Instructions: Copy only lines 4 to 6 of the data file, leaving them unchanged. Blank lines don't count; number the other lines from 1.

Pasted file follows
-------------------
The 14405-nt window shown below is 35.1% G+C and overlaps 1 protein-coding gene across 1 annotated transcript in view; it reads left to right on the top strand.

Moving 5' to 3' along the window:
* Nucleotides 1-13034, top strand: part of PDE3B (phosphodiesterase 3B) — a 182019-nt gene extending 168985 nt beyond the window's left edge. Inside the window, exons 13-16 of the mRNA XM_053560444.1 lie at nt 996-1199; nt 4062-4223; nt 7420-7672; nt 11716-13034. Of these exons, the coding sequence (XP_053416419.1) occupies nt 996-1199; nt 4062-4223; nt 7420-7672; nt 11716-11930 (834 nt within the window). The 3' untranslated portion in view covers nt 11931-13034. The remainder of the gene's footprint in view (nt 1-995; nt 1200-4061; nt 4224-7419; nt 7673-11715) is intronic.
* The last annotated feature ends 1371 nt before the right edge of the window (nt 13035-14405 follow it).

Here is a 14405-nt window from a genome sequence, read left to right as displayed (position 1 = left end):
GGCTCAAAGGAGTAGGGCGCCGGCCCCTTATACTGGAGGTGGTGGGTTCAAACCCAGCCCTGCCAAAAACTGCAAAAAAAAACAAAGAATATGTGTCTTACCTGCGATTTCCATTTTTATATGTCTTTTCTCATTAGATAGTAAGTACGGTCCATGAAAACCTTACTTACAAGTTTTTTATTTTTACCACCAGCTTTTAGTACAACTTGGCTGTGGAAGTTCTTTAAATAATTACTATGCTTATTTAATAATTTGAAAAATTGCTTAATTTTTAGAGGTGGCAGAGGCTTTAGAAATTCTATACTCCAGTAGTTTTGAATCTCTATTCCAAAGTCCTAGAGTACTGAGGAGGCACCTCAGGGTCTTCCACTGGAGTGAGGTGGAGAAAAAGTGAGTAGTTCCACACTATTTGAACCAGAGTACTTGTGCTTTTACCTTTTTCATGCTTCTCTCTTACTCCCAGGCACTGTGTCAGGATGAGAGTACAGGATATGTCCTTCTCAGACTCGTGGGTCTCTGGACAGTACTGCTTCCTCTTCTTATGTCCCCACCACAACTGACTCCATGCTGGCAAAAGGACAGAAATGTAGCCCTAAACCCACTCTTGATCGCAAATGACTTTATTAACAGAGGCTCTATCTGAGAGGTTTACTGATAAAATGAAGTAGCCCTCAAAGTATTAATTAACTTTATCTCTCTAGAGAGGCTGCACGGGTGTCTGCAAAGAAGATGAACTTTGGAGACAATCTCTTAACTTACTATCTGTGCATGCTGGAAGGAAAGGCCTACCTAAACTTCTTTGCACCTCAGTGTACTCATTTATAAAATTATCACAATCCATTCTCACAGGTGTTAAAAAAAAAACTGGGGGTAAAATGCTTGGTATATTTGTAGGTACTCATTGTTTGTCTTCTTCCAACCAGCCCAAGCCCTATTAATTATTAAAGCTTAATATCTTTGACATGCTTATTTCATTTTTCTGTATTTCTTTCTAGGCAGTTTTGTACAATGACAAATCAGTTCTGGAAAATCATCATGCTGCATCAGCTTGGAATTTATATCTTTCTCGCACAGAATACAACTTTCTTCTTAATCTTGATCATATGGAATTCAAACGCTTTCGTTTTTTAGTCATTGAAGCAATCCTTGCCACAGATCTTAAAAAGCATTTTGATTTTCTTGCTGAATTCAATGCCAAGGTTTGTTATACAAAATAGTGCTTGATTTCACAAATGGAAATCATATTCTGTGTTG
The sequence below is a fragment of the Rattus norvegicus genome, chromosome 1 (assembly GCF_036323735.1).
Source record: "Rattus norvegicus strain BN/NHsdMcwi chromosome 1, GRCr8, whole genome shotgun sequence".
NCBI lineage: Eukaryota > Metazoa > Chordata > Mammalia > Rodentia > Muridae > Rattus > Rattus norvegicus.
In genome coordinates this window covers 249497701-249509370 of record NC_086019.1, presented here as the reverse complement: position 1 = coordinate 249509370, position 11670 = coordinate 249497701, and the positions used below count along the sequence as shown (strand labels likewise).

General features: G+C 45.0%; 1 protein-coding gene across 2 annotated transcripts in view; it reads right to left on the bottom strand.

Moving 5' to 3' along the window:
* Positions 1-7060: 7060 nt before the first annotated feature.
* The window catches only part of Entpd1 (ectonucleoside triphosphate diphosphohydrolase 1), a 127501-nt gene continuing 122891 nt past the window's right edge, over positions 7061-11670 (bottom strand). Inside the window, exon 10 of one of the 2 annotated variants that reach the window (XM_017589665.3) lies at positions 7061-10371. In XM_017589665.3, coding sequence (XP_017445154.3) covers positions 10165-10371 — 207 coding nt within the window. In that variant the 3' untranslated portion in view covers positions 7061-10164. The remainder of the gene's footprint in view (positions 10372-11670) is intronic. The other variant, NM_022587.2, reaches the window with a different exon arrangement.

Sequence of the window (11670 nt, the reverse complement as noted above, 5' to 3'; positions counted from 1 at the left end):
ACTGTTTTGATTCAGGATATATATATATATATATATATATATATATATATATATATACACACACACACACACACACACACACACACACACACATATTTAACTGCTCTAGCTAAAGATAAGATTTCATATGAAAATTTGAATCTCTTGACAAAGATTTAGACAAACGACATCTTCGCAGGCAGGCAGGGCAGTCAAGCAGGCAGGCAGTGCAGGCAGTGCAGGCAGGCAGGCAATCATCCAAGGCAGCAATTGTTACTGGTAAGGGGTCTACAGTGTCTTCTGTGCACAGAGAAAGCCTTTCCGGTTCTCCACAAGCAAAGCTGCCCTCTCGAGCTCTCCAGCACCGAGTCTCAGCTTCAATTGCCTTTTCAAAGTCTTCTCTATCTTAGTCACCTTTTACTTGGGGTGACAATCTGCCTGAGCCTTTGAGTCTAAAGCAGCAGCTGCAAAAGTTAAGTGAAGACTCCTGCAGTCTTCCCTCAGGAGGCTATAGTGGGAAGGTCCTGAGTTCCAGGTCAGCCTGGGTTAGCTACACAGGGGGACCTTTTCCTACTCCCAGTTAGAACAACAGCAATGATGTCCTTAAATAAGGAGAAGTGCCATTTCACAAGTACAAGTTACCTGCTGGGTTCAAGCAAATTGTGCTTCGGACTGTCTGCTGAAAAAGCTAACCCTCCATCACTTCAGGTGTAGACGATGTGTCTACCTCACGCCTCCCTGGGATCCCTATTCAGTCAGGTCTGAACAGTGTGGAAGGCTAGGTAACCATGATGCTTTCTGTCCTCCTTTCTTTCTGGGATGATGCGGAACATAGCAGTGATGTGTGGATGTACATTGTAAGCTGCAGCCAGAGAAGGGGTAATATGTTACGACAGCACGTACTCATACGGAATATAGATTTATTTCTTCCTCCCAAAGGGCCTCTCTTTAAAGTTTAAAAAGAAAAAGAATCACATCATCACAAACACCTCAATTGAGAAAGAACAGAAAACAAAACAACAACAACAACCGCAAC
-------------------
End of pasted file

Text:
* The last annotated feature ends 1371 nt before the right edge of the window (nt 13035-14405 follow it).

Here is a 14405-nt window from a genome sequence, read left to right as displayed (position 1 = left end):
GGCTCAAAGGAGTAGGGCGCCGGCCCCTTATACTGGAGGTGGTGGGTTCAAACCCAGCCCTGCCAAAAACTGCAAAAAAAAACAAAGAATATGTGTCTTACCTGCGATTTCCATTTTTATATGTCTTTTCTCATTAGATAGTAAGTACGGTCCATGAAAACCTTACTTACAAGTTTTTTATTTTTACCACCAGCTTTTAGTACAACTTGGCTGTGGAAGTTCTTTAAATAATTACTATGCTTATTTAATAATTTGAAAAATTGCTTAATTTTTAGAGGTGGCAGAGGCTTTAGAAATTCTATACTCCAGTAGTTTTGAATCTCTATTCCAAAGTCCTAGAGTACTGAGGAGGCACCTCAGGGTCTTCCACTGGAGTGAGGTGGAGAAAAAGTGAGTAGTTCCACACTATTTGAACCAGAGTACTTGTGCTTTTACCTTTTTCATGCTTCTCTCTTACTCCCAGGCACTGTGTCAGGATGAGAGTACAGGATATGTCCTTCTCAGACTCGTGGGTCTCTGGACAGTACTGCTTCCTCTTCTTATGTCCCCACCACAACTGACTCCATGCTGGCAAAAGGACAGAAATGTAGCCCTAAACCCACTCTTGATCGCAAATGACTTTATTAACAGAGGCTCTATCTGAGAGGTTTACTGATAAAATGAAGTAGCCCTCAAAGTATTAATTAACTTTATCTCTCTAGAGAGGCTGCACGGGTGTCTGCAAAGAAGATGAACTTTGGAGACAATCTCTTAACTTACTATCTGTGCATGCTGGAAGGAAAGGCCTACCTAAACTTCTTTGCACCTCAGTGTACTCATTTATAAAATTATCACAATCCATTCTCACAGGTGTTAAAAAAAAAACTGGGGGTAAAATGCTTGGTATATTTGTAGGTACTCATTGTTTGTCTTCTTCCAACCAGCCCAAGCCCTATTAATTATTAAAGCTTAATATCTTTGACATGCTTATTTCATTTTTCTGTATTTCTTTCTAGGCAGTTTTGTACAATGACAAATCAGTTCTGGAAAATCATCATGCTGCATCAGCTTGGAATTTATATCTTTCTCGCACAGAATACAACTTTCTTCTTAATCTTGATCATATGGAATTCAAACGCTTTCGTTTTTTAGTCATTGAAGCAATCCTTGCCACAGATCTTAAAAAGCATTTTGATTTTCTTGCTGAATTCAATGCCAAGGTTTGTTATACAAAATAGTGCTTGATTTCACAAATGGAAATCATATTCTGTGTTG